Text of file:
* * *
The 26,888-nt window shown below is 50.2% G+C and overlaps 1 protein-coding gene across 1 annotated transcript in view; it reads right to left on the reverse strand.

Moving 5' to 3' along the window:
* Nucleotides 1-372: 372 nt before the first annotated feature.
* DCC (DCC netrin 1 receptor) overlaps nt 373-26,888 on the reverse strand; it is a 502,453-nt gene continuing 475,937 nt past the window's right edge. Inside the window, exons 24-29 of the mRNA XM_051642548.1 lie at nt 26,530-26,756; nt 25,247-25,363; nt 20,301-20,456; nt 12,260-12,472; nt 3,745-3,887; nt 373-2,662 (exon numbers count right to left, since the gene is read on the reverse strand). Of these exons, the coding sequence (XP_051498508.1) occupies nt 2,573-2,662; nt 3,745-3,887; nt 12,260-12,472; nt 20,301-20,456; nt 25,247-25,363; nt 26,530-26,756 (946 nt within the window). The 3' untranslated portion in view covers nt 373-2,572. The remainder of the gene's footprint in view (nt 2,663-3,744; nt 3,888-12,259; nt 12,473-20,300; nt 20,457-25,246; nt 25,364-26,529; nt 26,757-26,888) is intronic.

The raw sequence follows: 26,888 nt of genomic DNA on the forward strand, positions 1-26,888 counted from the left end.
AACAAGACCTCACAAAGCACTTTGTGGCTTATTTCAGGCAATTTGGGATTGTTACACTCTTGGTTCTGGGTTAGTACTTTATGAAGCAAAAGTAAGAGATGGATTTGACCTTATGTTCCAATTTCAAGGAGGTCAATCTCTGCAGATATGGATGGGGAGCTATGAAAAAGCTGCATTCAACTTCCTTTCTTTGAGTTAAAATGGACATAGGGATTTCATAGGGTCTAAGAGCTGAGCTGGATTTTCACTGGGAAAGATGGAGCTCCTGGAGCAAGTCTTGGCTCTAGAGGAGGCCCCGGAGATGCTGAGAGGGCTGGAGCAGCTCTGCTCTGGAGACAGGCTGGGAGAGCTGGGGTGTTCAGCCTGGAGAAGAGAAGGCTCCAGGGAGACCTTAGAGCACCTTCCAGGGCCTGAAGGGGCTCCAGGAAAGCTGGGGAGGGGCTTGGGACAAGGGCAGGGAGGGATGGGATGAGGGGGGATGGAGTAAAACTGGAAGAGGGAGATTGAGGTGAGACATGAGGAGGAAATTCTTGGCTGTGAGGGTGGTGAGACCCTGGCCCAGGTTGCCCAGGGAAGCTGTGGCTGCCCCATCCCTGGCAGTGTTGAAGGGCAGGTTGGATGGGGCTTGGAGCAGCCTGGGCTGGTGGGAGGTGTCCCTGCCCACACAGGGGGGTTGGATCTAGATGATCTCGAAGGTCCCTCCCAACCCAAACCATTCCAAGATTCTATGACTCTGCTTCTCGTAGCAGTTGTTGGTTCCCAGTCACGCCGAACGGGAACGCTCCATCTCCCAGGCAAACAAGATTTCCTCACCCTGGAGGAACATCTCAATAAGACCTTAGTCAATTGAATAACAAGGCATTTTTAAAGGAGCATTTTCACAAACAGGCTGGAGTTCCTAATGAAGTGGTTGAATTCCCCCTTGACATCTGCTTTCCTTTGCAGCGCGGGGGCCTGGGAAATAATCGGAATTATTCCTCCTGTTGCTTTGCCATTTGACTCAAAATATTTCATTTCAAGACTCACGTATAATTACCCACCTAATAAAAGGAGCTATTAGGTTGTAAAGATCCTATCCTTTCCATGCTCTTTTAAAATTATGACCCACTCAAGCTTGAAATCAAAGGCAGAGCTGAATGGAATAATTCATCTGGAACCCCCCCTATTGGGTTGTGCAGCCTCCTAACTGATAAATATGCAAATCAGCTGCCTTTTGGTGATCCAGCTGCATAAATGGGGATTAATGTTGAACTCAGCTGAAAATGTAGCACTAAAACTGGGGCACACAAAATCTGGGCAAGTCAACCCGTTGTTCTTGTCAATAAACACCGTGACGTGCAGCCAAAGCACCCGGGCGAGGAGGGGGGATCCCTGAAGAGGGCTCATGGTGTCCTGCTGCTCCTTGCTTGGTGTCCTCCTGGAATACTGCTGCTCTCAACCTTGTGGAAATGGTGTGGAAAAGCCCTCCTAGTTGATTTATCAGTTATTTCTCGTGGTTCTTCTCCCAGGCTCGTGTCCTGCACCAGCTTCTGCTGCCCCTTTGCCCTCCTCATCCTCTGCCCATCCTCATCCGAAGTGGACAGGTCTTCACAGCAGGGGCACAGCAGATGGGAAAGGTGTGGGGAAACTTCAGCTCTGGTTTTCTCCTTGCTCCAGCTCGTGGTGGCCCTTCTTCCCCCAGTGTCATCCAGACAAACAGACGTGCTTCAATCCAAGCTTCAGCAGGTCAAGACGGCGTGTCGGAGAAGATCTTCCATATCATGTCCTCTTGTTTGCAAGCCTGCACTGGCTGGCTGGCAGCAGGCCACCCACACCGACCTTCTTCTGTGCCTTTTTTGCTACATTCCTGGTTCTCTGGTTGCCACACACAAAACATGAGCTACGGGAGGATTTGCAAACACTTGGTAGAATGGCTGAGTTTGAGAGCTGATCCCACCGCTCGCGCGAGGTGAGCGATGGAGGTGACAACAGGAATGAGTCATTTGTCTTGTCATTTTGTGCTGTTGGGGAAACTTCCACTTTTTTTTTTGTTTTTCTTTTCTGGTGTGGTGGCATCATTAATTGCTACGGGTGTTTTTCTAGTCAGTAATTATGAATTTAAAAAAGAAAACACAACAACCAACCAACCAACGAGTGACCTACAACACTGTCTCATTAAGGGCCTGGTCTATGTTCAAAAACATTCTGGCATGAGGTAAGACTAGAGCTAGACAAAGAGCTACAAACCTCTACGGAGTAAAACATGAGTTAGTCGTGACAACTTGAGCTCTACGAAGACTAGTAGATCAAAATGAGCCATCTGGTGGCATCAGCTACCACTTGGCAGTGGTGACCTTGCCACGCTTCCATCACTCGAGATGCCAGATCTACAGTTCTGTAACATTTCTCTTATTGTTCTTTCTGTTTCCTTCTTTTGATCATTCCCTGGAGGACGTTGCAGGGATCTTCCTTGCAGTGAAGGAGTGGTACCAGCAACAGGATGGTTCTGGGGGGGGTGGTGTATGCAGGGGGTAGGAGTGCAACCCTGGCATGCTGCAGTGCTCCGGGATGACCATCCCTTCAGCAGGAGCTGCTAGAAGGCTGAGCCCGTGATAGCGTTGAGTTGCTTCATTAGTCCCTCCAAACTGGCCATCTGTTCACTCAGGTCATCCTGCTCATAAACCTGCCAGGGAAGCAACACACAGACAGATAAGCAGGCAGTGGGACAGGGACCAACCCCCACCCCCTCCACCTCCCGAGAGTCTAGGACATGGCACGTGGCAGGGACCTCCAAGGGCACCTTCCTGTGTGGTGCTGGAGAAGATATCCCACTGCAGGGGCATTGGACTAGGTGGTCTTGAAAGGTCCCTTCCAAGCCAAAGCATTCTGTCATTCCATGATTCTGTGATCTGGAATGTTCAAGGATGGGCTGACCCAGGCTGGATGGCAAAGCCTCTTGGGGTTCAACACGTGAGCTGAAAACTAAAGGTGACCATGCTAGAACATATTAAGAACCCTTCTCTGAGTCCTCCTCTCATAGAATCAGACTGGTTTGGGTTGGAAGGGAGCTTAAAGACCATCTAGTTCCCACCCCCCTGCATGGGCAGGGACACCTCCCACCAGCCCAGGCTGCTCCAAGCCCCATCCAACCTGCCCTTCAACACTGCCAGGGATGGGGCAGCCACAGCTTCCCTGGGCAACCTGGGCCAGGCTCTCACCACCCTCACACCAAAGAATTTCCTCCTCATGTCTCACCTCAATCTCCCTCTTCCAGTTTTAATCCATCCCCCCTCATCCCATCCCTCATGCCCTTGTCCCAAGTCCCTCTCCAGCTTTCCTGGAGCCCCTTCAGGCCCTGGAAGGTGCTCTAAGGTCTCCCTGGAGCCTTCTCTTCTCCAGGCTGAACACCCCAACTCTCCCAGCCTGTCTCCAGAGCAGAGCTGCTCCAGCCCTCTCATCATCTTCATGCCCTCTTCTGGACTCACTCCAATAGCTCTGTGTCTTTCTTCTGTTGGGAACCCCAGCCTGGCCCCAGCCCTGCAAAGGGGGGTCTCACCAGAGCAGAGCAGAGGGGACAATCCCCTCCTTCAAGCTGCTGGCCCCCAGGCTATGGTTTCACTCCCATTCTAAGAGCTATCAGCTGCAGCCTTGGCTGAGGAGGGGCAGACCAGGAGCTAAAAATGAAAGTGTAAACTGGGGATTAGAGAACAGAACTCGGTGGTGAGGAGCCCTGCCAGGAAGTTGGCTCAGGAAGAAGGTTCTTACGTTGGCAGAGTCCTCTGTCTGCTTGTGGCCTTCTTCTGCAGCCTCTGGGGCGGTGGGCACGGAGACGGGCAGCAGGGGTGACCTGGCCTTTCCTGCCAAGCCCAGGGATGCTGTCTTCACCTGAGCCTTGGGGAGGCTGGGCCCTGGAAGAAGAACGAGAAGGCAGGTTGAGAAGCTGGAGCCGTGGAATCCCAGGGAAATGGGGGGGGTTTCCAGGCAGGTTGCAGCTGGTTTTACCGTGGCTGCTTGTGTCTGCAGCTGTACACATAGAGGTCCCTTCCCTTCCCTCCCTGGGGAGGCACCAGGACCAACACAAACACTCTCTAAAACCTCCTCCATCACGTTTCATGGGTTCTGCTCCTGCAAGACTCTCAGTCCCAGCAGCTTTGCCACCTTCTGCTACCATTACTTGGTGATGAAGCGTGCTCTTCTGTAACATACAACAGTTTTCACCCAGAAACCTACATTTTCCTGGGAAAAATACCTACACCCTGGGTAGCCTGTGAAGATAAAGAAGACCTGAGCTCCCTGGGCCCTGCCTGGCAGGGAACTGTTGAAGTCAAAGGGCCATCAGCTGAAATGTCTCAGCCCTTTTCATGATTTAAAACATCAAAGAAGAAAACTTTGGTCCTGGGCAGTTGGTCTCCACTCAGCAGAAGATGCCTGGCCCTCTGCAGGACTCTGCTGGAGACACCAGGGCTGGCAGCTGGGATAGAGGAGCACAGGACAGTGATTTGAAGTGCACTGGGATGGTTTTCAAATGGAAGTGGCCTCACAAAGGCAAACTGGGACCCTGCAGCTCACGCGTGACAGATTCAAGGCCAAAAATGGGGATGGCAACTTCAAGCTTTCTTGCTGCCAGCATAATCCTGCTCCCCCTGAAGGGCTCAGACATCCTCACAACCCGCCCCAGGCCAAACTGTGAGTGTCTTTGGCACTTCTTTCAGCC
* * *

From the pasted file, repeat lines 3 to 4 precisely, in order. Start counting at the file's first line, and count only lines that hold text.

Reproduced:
* Nucleotides 1-372: 372 nt before the first annotated feature.
* DCC (DCC netrin 1 receptor) overlaps nt 373-26,888 on the reverse strand; it is a 502,453-nt gene continuing 475,937 nt past the window's right edge. Inside the window, exons 24-29 of the mRNA XM_051642548.1 lie at nt 26,530-26,756; nt 25,247-25,363; nt 20,301-20,456; nt 12,260-12,472; nt 3,745-3,887; nt 373-2,662 (exon numbers count right to left, since the gene is read on the reverse strand). Of these exons, the coding sequence (XP_051498508.1) occupies nt 2,573-2,662; nt 3,745-3,887; nt 12,260-12,472; nt 20,301-20,456; nt 25,247-25,363; nt 26,530-26,756 (946 nt within the window). The 3' untranslated portion in view covers nt 373-2,572. The remainder of the gene's footprint in view (nt 2,663-3,744; nt 3,888-12,259; nt 12,473-20,300; nt 20,457-25,246; nt 25,364-26,529; nt 26,757-26,888) is intronic.